Here we expose 10 tips which should help you design a strategy for analyzing your IHC images.
These general tips are intended to help you design your analysis, and can be applied to your image analysis software of choice.
Garbage in, garbage out
There is only so much you can do with an image post-processing.
If the images happen to be of bad quality or if the experimental design was not well-prepared, the analysis will inevitably be flawed.
The first recommendation is to be highly selective with the images you choose for analysis, because you could waste a lot of time optimizing an analysis which is doomed because of the poor quality of the images.
Do not wait to acquire images from numerous experiments to refine your analysis
As soon as you have obtained IHC images from your first set of experiments, take a look at them so you can quickly identify any potential problems with your staining, and confirm that your current IHC protocol enables you to answer the question of interest.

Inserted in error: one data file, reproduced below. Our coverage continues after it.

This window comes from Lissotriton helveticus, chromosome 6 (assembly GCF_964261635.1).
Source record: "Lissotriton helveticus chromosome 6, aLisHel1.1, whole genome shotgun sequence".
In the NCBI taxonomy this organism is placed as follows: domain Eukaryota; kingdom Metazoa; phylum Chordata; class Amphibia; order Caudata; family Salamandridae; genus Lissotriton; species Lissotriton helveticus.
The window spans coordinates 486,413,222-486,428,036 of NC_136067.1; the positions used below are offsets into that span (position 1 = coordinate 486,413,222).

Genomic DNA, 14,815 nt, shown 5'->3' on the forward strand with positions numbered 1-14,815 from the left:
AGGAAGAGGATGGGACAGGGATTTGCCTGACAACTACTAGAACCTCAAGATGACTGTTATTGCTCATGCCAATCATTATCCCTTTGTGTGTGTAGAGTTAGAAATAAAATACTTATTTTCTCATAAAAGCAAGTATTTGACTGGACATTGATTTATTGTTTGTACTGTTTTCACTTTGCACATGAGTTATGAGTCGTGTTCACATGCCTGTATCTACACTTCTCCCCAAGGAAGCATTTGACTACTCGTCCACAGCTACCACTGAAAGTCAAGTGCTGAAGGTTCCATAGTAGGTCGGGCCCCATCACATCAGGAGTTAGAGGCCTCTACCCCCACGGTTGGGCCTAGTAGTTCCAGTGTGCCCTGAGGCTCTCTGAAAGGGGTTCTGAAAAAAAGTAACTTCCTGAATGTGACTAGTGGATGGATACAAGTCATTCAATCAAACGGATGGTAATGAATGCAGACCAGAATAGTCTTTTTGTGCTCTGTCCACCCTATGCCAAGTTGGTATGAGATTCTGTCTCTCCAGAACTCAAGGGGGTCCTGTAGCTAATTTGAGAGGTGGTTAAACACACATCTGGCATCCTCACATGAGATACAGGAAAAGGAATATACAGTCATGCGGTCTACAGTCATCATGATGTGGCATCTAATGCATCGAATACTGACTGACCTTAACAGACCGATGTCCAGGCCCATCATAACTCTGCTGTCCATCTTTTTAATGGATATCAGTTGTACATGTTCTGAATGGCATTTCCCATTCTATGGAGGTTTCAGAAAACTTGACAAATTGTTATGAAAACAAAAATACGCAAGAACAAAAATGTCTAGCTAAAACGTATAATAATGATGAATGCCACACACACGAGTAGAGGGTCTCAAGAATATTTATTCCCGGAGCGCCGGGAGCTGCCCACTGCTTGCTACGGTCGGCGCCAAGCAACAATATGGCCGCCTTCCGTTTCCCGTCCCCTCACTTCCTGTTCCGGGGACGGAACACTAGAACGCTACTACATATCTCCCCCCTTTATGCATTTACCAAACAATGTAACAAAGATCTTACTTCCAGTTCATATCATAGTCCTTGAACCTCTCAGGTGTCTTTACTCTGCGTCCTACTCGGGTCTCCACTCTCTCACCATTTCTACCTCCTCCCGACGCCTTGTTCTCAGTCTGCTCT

This ensures you can quickly adapt your protocol ahead of your next set of experiments and minimizes the risk of wasting time and energy on staining samples inadequately.
Quality controls are vital
With IHC you will not answer your question in absolute terms.
In other words, staining can be subject to many factors during the experiments which are inherent to the procedure or operator. This means the only way to properly answer a scientific question with IHC is to compare your results to control samples that have gone through the same process.
You also need to use controls to demonstrate that your stain actually works. For example, you need to use isotype controls for your first and second antibody, to check that the signal is not caused by non-specific interactions between the antibody and the cells. Negative and positive controls are necessary for validating the specificity of your staining.